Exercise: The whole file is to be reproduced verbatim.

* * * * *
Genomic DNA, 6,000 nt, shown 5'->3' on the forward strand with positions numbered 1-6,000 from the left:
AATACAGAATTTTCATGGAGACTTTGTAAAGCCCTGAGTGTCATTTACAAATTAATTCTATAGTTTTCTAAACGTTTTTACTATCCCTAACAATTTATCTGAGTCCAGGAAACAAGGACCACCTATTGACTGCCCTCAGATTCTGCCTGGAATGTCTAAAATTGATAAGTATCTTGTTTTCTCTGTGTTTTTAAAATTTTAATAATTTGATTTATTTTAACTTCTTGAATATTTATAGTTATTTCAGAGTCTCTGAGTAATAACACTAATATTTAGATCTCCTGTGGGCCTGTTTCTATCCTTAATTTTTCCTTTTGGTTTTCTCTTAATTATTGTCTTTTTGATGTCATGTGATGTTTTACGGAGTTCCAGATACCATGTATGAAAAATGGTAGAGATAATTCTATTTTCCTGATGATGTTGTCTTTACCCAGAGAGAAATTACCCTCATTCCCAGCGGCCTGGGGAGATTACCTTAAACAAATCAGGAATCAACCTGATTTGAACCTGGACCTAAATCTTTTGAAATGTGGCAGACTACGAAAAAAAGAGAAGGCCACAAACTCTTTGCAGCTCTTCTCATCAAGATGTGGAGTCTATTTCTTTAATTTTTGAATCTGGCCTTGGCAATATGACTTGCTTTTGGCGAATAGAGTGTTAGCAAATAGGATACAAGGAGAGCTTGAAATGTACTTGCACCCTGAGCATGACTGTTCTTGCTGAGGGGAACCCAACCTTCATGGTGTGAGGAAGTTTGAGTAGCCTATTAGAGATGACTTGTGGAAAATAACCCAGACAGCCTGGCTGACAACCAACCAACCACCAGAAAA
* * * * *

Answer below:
Genomic DNA, 6,000 nt, shown 5'->3' on the forward strand with positions numbered 1-6,000 from the left:
AATACAGAATTTTCATGGAGACTTTGTAAAGCCCTGAGTGTCATTTACAAATTAATTCTATAGTTTTCTAAACGTTTTTACTATCCCTAACAATTTATCTGAGTCCAGGAAACAAGGACCACCTATTGACTGCCCTCAGATTCTGCCTGGAATGTCTAAAATTGATAAGTATCTTGTTTTCTCTGTGTTTTTAAAATTTTAATAATTTGATTTATTTTAACTTCTTGAATATTTATAGTTATTTCAGAGTCTCTGAGTAATAACACTAATATTTAGATCTCCTGTGGGCCTGTTTCTATCCTTAATTTTTCCTTTTGGTTTTCTCTTAATTATTGTCTTTTTGATGTCATGTGATGTTTTACGGAGTTCCAGATACCATGTATGAAAAATGGTAGAGATAATTCTATTTTCCTGATGATGTTGTCTTTACCCAGAGAGAAATTACCCTCATTCCCAGCGGCCTGGGGAGATTACCTTAAACAAATCAGGAATCAACCTGATTTGAACCTGGACCTAAATCTTTTGAAATGTGGCAGACTACGAAAAAAAGAGAAGGCCACAAACTCTTTGCAGCTCTTCTCATCAAGATGTGGAGTCTATTTCTTTAATTTTTGAATCTGGCCTTGGCAATATGACTTGCTTTTGGCGAATAGAGTGTTAGCAAATAGGATACAAGGAGAGCTTGAAATGTACTTGCACCCTGAGCATGACTGTTCTTGCTGAGGGGAACCCAACCTTCATGGTGTGAGGAAGTTTGAGTAGCCTATTAGAGATGACTTGTGGAAAATAACCCAGACAGCCTGGCTGACAACCAACCAACCACCAGAAAA